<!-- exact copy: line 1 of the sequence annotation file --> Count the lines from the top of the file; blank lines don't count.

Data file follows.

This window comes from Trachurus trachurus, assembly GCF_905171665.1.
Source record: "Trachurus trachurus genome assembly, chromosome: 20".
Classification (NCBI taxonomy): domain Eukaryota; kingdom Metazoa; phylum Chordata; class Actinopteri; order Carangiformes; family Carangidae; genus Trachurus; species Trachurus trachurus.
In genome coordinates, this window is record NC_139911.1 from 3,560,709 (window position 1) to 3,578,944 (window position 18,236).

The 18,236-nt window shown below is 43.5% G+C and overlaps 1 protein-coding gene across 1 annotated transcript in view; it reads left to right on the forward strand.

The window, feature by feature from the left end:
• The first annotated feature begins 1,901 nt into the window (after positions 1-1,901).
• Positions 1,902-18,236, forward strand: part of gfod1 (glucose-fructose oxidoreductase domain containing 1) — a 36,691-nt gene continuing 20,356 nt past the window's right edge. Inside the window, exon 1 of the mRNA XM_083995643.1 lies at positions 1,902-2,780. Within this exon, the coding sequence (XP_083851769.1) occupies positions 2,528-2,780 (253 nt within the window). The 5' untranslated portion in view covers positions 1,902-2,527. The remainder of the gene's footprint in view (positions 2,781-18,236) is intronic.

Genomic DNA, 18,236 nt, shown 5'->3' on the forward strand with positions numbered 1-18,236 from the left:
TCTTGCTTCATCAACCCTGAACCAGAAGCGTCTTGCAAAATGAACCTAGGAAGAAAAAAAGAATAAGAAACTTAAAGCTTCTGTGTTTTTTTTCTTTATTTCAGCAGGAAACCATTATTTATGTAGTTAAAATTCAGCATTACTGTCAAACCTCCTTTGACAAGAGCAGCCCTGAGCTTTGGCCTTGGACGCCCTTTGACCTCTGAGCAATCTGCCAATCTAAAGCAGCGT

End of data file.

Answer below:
This window comes from Trachurus trachurus, assembly GCF_905171665.1.